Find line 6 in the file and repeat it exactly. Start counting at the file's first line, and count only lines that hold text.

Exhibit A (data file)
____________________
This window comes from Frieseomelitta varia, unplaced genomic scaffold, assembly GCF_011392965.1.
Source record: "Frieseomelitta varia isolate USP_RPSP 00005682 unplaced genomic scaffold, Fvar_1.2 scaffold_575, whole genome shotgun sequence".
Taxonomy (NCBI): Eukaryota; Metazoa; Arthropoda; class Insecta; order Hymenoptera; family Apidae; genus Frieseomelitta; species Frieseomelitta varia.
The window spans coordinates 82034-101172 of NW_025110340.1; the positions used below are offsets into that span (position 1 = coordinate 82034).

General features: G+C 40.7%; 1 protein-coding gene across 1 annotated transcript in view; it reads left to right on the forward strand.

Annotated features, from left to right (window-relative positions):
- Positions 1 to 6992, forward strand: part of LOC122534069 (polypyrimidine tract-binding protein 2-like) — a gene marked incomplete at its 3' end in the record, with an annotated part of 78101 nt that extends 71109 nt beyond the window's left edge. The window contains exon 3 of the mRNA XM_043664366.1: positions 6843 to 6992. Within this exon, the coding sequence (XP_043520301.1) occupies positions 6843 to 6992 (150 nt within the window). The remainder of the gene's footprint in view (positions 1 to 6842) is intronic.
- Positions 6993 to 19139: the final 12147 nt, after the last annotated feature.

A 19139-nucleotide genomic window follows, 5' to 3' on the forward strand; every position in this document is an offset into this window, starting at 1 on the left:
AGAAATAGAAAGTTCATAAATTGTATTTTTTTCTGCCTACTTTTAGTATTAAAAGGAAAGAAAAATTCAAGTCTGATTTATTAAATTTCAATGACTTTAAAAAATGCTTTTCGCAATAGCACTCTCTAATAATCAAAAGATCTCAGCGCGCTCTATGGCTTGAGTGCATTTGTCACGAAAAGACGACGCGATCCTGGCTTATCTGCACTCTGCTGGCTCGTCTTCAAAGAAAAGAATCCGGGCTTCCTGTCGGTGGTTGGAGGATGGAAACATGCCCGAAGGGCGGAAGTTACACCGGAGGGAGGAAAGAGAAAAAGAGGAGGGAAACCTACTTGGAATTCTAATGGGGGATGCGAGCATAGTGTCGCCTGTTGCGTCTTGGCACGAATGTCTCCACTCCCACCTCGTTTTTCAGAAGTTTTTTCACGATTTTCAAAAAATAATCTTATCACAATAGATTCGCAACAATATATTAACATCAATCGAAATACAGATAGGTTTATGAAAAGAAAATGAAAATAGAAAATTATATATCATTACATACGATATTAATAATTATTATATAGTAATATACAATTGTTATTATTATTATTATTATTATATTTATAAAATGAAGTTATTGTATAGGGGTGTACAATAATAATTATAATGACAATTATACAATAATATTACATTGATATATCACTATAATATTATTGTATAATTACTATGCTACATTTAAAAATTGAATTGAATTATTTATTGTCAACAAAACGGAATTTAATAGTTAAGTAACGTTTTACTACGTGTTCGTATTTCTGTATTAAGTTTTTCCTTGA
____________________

Annotated features, from left to right (window-relative positions):